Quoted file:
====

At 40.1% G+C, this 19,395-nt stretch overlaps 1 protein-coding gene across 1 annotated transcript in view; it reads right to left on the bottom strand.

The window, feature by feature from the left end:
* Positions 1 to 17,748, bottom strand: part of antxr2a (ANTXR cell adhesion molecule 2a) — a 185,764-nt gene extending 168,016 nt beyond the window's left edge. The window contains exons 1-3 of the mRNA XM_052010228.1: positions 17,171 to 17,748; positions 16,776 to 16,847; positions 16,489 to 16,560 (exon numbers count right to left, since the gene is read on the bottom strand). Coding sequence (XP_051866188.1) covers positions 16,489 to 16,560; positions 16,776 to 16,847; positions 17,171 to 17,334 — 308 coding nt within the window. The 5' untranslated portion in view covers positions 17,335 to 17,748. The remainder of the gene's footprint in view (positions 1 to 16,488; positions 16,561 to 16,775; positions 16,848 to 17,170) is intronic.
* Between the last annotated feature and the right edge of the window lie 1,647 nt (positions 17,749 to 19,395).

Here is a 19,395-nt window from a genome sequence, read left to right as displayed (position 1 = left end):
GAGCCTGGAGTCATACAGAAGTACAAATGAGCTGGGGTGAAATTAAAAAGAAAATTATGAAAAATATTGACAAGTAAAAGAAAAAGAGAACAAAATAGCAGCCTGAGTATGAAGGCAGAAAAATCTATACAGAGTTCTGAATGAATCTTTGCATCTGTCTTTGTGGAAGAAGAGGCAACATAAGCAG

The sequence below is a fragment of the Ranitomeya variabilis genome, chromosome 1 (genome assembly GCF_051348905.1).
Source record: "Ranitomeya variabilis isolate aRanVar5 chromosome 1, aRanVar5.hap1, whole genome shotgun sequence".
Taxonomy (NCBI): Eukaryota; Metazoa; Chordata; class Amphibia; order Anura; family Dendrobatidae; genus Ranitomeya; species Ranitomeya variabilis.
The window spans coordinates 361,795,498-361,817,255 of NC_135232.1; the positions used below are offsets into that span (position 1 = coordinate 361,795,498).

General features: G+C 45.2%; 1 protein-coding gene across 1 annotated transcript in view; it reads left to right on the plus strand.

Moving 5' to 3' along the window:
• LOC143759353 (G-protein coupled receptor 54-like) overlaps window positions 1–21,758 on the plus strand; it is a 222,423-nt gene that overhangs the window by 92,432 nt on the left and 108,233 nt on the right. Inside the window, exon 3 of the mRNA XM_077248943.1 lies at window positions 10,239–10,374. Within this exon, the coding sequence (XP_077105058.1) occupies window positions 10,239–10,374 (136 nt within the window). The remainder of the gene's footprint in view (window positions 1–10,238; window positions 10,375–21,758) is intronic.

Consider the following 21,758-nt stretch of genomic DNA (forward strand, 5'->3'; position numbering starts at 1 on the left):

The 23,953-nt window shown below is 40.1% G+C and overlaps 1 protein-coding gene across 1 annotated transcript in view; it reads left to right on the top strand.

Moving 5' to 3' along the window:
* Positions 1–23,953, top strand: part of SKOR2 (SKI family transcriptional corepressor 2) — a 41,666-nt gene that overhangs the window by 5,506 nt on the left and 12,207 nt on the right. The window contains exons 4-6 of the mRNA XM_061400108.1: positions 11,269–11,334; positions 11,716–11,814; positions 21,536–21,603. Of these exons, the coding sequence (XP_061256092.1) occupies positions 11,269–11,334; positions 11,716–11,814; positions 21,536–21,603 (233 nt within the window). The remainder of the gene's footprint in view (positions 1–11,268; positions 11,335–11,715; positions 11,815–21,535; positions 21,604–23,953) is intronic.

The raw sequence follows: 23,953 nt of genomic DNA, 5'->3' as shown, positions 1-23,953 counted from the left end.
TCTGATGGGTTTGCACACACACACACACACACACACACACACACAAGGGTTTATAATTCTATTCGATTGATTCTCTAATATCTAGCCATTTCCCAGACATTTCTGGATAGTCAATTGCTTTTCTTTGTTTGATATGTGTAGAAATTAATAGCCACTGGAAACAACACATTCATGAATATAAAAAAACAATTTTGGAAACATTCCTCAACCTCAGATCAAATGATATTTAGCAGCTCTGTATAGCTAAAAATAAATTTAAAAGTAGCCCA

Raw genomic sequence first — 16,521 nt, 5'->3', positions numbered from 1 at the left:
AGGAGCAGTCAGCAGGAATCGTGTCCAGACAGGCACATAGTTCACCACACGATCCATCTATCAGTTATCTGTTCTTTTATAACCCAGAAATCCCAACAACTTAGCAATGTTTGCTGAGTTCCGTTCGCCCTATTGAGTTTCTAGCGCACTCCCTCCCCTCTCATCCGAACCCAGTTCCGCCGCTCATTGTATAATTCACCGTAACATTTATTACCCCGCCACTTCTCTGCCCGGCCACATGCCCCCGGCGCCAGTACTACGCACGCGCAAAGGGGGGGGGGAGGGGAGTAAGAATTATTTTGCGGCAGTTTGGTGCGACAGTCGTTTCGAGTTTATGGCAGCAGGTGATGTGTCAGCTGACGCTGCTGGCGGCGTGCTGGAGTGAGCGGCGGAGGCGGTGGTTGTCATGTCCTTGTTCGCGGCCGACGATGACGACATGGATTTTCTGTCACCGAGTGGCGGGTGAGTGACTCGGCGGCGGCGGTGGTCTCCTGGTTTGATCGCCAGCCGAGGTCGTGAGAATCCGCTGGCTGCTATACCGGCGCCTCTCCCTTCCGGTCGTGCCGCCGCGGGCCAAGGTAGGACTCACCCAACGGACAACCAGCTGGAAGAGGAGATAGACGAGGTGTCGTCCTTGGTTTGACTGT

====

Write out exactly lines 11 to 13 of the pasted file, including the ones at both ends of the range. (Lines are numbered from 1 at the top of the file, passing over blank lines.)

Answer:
General features: G+C 45.2%; 1 protein-coding gene across 1 annotated transcript in view; it reads left to right on the plus strand.

Moving 5' to 3' along the window:
• LOC143759353 (G-protein coupled receptor 54-like) overlaps window positions 1–21,758 on the plus strand; it is a 222,423-nt gene that overhangs the window by 92,432 nt on the left and 108,233 nt on the right. Inside the window, exon 3 of the mRNA XM_077248943.1 lies at window positions 10,239–10,374. Within this exon, the coding sequence (XP_077105058.1) occupies window positions 10,239–10,374 (136 nt within the window). The remainder of the gene's footprint in view (window positions 1–10,238; window positions 10,375–21,758) is intronic.